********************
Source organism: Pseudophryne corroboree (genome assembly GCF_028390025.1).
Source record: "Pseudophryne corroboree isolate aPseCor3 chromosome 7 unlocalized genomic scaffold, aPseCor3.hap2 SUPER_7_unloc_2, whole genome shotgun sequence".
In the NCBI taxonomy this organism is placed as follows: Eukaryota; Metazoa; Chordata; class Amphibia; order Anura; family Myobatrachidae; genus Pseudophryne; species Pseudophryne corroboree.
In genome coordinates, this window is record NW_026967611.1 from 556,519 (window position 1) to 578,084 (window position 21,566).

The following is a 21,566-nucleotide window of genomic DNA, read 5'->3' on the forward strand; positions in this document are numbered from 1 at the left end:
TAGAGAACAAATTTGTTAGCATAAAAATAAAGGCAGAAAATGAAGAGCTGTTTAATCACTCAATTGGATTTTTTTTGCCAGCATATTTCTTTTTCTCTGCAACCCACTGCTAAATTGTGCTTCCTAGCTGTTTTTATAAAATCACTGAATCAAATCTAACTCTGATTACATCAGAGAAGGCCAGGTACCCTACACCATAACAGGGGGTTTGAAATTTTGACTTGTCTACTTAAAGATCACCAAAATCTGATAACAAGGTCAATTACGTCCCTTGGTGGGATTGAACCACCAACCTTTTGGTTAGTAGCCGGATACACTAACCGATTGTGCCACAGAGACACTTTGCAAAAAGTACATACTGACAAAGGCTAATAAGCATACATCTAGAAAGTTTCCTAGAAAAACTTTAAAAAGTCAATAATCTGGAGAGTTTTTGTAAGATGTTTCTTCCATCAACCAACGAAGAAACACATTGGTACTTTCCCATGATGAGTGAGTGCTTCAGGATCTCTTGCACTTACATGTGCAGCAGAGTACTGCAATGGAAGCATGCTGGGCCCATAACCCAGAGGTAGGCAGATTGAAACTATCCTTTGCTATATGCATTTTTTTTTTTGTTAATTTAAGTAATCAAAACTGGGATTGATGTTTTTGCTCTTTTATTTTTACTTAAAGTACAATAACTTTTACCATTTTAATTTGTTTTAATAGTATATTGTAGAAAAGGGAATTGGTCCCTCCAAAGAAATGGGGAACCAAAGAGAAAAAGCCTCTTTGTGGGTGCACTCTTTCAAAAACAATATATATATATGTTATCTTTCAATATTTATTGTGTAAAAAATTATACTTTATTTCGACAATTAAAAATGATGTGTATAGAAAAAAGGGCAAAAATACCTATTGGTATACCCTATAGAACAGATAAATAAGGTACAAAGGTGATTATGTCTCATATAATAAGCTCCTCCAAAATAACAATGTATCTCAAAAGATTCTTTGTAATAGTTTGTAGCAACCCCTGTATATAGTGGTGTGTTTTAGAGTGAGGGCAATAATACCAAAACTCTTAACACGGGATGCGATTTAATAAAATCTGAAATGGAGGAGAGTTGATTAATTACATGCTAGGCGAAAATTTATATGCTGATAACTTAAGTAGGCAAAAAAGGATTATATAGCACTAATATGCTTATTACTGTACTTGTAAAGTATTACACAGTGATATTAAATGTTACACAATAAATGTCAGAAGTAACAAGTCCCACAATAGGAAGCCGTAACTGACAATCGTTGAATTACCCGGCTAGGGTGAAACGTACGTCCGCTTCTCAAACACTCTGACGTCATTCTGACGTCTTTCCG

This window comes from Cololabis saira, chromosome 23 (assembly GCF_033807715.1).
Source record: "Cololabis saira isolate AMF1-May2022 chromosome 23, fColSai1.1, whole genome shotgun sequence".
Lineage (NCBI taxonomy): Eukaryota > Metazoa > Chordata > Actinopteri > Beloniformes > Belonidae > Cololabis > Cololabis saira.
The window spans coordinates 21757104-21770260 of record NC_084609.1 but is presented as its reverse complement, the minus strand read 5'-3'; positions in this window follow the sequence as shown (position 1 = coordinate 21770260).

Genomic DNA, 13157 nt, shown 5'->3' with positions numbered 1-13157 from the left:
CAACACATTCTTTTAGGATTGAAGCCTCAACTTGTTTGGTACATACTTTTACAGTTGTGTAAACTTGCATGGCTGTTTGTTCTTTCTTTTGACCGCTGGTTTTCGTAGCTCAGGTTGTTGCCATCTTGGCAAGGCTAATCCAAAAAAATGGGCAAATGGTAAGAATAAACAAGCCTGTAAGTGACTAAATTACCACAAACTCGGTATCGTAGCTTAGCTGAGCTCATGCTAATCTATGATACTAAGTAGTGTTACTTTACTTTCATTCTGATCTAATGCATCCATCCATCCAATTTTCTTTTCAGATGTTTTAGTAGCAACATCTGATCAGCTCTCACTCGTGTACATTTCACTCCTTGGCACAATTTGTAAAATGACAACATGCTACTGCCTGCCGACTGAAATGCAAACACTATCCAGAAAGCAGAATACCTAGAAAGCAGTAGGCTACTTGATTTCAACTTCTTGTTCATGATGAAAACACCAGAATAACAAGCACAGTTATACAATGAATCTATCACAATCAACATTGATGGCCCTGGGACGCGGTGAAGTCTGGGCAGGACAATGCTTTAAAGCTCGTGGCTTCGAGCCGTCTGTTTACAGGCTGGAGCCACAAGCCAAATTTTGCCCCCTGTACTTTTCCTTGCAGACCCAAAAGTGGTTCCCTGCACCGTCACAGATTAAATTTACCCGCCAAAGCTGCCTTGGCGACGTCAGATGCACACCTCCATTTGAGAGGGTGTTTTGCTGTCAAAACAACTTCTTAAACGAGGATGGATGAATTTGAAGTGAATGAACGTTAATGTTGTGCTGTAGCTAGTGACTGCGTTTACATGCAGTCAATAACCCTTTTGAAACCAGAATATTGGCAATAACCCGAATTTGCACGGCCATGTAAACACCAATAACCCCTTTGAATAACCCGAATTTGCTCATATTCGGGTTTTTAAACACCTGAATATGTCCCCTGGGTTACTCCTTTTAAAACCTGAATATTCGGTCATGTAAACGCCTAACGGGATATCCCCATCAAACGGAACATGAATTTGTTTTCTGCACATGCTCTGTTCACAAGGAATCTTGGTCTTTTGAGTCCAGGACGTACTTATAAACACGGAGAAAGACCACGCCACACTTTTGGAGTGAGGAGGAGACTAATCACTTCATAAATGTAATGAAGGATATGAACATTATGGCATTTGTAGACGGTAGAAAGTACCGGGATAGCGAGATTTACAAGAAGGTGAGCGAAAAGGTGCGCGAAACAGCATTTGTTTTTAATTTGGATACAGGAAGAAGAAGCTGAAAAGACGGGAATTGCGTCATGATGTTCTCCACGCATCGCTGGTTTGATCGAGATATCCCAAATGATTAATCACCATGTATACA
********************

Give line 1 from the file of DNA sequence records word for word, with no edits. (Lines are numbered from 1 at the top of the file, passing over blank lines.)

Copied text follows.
Source organism: Pseudophryne corroboree (genome assembly GCF_028390025.1).